Add scheduled reset support for routers (i.e., Western Digital My Net N900)

[Update] The script will work with any router that has telnet access, i.e., Dynalink Routers.

My Western Digital My Net N900 router works fine for a while, but then performance degrades requiring a reboot. I guess this is quite usual with relatively low-cost routers.

The problem is that the router doesn’t have a feature to schedule an automatic reboot and I find it quite annoying to restart manually.

Luckily there is a way to overcome this limitation of the router. You will need to have access to a Linux machine in your network that we’ll use to reboot the router remotely. I have a Raspberry Pi as HTPC which is connected to my network, and it’s on all the time, so I will be using that for this purpose.

Gain access to the router

The router can be accessed remotely is you enable “telnet” or “ssh” on it. This can be done via the web interface. My router has the IP address and I will be using this IP in my examples, but your router might be accessible via

To enable the telnet service you need to access this URL on your router:


Once this is enabled you should be able to get access to the router:

xbian@xbian ~ $ telnet 23

Entering character mode
Escape character is '^]'.

login: Alphanetworks
Password: wrgnd15_wd_pro

BusyBox v1.18.1 (2013-04-12 18:22:04 PHT) built-in shell (ash)
Enter 'help' for a list of built-in commands.

/bin/sh: can't access tty; job control turned off

If you run the command “reboot” the router would reboot.

Reboot the router remotely

So far we gained access to the router, and we saw we could reboot it, but we want to do this remotely. For this, we’ll create a script on the Raspberry Pi that will log in to the router and execute the reboot command.

On the Linux box create a file named “reboot_n900” that will have this content:


set timeout 10
set ip
set port 23
set username Alphanetworks
set password wrgnd15_wd_pro
spawn telnet $ip $port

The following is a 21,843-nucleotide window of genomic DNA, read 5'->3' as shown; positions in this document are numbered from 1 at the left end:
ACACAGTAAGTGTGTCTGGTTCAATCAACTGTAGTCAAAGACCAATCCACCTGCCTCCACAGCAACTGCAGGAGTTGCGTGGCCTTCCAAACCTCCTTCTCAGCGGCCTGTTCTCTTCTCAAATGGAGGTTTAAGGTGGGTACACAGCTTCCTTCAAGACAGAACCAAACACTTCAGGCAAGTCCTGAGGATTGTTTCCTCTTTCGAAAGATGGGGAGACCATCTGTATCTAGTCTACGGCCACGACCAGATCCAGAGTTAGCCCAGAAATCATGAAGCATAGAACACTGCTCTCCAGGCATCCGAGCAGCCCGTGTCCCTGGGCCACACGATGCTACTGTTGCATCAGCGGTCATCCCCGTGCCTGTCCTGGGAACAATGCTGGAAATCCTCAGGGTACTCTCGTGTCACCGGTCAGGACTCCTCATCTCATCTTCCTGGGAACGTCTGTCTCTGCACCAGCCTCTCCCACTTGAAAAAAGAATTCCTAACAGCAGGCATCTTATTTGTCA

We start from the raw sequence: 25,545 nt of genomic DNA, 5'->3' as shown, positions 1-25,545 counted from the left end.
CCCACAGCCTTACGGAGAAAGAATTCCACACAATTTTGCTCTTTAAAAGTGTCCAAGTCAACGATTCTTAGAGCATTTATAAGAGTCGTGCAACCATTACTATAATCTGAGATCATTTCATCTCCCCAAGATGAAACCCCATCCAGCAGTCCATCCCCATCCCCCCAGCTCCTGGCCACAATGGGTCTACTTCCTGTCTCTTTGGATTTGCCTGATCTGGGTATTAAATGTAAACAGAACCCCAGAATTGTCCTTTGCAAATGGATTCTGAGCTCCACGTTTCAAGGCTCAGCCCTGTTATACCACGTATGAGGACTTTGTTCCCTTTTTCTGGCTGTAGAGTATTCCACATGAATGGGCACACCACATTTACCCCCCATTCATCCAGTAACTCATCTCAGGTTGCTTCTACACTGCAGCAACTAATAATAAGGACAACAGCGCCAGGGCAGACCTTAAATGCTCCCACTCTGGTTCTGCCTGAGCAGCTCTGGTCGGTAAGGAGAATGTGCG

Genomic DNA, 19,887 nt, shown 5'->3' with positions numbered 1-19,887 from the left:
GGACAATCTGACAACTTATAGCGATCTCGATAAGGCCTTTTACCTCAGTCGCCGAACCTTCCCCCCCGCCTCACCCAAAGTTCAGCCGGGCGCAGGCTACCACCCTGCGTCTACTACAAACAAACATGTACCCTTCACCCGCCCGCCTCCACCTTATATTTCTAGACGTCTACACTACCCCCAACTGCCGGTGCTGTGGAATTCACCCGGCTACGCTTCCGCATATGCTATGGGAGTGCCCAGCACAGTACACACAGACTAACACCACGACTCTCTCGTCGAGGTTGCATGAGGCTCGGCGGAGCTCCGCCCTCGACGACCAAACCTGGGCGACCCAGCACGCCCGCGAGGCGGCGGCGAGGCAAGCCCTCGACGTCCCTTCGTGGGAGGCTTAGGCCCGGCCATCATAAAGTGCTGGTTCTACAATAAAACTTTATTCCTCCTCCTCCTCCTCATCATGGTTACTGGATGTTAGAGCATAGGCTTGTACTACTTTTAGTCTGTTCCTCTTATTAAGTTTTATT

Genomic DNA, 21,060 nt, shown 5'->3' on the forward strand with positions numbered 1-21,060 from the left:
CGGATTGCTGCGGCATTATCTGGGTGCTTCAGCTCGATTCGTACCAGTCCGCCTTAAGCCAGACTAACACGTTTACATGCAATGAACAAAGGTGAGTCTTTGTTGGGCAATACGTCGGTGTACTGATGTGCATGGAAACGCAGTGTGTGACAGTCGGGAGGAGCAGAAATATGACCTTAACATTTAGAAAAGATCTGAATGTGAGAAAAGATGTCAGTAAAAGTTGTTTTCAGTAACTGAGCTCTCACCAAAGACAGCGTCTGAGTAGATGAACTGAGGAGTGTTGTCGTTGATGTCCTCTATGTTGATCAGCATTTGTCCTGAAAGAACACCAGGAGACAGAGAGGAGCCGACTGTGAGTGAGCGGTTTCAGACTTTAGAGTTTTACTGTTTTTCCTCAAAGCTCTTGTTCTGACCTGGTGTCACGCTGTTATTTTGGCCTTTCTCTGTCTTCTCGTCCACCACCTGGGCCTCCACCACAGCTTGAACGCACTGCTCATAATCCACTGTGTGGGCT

expect "login:" {
 send "$username\r"
 expect "Password:"
 send "$password\r"
expect "#"
send "reboot\r"

Make sure the file is executable:

chmod +x reboot_n900

We will be using a script called “expect” and you will need to install this dependency:

 sudo apt-get install expect

The script needs to be run as is (do not run with sh since it’s not a shell script!):

xbian@xbian ~ $ ./reboot_n900

Now all that’s left is to schedule the script to run every night at 4am. We can add this to the cron job.

# crontab -e
0 4 * * * /home/xbian/reboot_n900

Let me know if this worked for you or if you need more details.

(in case you want to switch to a root account run: login orion orion)
(more info about wd n900:

Csaba is passionate about Cyber Security, Pentesting and just making things work.

2 comments: On Add scheduled reset support for routers (i.e., Western Digital My Net N900)

  • Thanks for the article. I know this was written a while back, and you may not have the WD My Net N900 anymore. But I just purchased one refurbished (same latest firmware build as shown in the picture), and can’t get telnet to remain on. If I start telnet, and use it right away, then all is fine. But if I exit a telnet session, after about 5 minutes I can no longer access it – I have to go back to “telnet.php”. It will show that telnet is on, but I have to turn it off, save, turn it on again, and save. Do you have any idea why telnet stops working? As it is right now, scheduled reboots are impossible because telnet won’t stay on.

    Also, the root telnet login (login: orion orion) doesn’t work – any thoughts?

    • Once you have telnet access, I would modify the startup script to start telnet on boot. Something along init.rd. Unfortunately I don’t have the model to test it.

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